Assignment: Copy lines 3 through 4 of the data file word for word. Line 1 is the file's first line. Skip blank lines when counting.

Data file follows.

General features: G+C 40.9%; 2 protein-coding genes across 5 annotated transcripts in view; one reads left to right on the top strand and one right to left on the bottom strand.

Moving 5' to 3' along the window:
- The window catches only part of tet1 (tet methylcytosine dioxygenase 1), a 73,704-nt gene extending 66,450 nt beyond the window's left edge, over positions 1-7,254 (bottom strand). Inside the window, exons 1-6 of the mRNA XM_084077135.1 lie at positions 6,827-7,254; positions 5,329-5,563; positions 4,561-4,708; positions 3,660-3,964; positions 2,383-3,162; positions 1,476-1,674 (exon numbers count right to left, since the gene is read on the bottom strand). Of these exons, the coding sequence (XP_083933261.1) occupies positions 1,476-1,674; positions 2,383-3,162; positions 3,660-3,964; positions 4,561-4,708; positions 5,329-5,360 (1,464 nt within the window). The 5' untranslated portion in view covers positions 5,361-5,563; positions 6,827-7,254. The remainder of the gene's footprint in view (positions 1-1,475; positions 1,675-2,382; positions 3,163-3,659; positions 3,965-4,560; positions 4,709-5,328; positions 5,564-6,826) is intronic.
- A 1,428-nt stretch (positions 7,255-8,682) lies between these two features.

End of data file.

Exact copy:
- The window catches only part of tet1 (tet methylcytosine dioxygenase 1), a 73,704-nt gene extending 66,450 nt beyond the window's left edge, over positions 1-7,254 (bottom strand). Inside the window, exons 1-6 of the mRNA XM_084077135.1 lie at positions 6,827-7,254; positions 5,329-5,563; positions 4,561-4,708; positions 3,660-3,964; positions 2,383-3,162; positions 1,476-1,674 (exon numbers count right to left, since the gene is read on the bottom strand). Of these exons, the coding sequence (XP_083933261.1) occupies positions 1,476-1,674; positions 2,383-3,162; positions 3,660-3,964; positions 4,561-4,708; positions 5,329-5,360 (1,464 nt within the window). The 5' untranslated portion in view covers positions 5,361-5,563; positions 6,827-7,254. The remainder of the gene's footprint in view (positions 1-1,475; positions 1,675-2,382; positions 3,163-3,659; positions 3,965-4,560; positions 4,709-5,328; positions 5,564-6,826) is intronic.
- A 1,428-nt stretch (positions 7,255-8,682) lies between these two features.